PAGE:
Friends, enemies, neighbors? The Taliban and the Middle East

DM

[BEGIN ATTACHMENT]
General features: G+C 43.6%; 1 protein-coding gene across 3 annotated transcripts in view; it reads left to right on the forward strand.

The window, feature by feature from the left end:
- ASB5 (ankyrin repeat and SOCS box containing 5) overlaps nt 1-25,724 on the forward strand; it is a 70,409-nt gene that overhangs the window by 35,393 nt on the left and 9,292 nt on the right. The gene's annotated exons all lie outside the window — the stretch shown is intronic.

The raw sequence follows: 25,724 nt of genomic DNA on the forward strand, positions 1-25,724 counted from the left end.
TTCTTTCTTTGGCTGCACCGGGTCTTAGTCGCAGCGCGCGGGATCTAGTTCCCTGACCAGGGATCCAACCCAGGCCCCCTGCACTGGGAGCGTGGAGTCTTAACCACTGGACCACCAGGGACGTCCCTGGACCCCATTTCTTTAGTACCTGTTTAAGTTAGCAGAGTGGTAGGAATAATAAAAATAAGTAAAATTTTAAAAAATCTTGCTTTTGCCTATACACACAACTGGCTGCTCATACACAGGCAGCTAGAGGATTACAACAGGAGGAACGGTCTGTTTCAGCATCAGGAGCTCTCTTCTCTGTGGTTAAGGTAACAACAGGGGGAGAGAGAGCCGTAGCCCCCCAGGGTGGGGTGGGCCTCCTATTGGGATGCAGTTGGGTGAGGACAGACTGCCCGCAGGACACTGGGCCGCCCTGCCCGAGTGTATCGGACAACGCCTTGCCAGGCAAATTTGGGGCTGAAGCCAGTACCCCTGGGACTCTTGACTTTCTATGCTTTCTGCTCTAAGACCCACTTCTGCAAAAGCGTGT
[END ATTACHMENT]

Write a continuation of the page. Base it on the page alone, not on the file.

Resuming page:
Besides boosting the morale of extremist groups who want the US out of the region, this week’s events in Afghanistan could reignite conflict between old neighborhood rivals. A recent editorial in Al-Alam, an Iranian-owned Arabic-language publication, warned people not to trust the Americans the way the Afghan people did. The people of Iraq, Syria, Lebanon, Yemen and Libya “link the fate of their countries and their people with America and believe this will open a new door, through which they will enter into a bright and brilliant future. That’s what the Afghans, who were deceived for 20 years, had drummed into them too,” the editorial argued. Although it’s written in Arabic, Al Alam is actually published by the Iranian state — so perhaps it’s not surprising they condemned this week’s messy US withdrawal from Afghanistan so harshly. Iran has long had an adversarial relationship with the US. But the Iranians are not the only ones in the Middle East talking this way about what is happening in Afghanistan as the Islamist militant Taliban group take over.

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